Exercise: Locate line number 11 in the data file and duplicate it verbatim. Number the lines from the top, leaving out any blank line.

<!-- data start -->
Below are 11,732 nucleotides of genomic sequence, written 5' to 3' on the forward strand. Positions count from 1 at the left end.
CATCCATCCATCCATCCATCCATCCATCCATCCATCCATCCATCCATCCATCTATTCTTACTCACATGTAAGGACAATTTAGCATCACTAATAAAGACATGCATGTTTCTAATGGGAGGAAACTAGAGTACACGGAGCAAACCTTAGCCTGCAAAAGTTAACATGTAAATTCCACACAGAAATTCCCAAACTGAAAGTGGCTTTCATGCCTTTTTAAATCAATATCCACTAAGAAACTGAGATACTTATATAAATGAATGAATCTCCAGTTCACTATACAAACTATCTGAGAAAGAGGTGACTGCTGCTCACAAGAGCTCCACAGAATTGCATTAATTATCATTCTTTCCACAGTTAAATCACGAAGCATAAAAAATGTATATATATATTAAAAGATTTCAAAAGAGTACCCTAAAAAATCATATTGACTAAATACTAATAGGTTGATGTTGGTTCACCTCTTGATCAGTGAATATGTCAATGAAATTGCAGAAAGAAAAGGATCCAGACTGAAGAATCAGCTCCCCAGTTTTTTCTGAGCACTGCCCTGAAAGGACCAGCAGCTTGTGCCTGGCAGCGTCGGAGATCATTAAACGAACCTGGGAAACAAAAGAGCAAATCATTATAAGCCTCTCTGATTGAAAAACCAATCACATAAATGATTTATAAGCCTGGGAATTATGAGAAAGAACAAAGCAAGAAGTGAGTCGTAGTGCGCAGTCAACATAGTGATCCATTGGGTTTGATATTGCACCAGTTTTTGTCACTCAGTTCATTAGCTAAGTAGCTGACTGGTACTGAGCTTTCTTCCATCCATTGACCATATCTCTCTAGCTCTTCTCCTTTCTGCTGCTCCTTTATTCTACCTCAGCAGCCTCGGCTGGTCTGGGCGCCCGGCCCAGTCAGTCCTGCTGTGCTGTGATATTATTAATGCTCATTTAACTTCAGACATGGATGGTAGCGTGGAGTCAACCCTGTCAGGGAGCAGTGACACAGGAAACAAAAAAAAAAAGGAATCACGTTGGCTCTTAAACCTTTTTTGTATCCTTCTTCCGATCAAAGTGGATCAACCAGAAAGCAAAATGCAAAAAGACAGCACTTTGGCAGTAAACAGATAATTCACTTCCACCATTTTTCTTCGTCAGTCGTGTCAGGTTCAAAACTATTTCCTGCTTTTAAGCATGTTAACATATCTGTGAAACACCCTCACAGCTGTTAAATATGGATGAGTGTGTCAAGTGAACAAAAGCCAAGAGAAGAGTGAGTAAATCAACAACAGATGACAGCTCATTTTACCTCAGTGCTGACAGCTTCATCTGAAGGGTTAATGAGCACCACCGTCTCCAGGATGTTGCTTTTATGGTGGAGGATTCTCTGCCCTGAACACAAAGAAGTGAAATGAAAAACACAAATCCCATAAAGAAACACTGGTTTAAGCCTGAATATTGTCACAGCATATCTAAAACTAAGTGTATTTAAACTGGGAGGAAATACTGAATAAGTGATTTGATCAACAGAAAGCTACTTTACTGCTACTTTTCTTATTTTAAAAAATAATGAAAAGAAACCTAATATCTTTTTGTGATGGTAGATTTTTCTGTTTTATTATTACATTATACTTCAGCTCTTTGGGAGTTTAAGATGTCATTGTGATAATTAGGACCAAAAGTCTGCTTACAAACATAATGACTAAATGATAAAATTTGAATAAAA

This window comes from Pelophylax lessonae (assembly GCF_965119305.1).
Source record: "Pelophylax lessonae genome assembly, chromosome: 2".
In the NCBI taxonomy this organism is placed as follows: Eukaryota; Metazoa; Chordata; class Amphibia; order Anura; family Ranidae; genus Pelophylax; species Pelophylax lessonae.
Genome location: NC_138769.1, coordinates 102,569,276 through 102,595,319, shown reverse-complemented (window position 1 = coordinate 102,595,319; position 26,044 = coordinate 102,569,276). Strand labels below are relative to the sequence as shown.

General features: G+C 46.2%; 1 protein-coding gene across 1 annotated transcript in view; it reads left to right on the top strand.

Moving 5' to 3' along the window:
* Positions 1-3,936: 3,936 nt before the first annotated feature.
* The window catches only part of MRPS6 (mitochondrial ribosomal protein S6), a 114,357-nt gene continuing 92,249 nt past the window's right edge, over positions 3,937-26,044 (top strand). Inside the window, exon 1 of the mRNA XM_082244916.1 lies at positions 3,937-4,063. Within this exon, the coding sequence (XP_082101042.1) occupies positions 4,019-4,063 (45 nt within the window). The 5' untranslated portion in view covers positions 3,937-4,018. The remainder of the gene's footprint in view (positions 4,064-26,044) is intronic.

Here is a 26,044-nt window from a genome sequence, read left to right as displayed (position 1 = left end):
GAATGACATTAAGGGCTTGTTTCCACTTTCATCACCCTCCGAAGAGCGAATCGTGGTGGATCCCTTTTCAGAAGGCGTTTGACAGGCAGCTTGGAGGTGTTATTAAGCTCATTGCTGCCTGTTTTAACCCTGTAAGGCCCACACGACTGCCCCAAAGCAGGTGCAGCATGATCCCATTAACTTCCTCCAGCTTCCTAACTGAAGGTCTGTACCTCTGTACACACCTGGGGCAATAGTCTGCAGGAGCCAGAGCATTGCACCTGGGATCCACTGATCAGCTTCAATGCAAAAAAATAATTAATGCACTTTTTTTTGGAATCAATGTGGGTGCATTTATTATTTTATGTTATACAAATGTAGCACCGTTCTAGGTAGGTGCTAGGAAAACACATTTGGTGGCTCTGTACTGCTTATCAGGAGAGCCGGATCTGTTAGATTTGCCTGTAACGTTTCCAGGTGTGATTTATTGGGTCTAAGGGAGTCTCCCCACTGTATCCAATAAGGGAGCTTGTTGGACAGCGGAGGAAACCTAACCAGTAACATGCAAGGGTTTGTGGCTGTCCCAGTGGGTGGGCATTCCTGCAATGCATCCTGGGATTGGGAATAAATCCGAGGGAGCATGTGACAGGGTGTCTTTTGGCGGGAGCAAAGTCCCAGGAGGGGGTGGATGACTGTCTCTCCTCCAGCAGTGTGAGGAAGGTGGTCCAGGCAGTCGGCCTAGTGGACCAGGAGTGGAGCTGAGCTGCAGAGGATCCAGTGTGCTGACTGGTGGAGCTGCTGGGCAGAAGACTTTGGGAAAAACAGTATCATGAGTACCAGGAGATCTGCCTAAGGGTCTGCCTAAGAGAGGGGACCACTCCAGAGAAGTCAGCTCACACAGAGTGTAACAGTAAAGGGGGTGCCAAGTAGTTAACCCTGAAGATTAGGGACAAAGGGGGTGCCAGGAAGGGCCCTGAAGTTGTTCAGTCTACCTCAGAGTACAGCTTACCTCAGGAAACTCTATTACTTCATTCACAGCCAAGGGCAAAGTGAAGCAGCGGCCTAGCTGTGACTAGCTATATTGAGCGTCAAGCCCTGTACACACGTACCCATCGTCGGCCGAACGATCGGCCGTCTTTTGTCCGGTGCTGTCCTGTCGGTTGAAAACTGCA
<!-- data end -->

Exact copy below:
Here is a 26,044-nt window from a genome sequence, read left to right as displayed (position 1 = left end):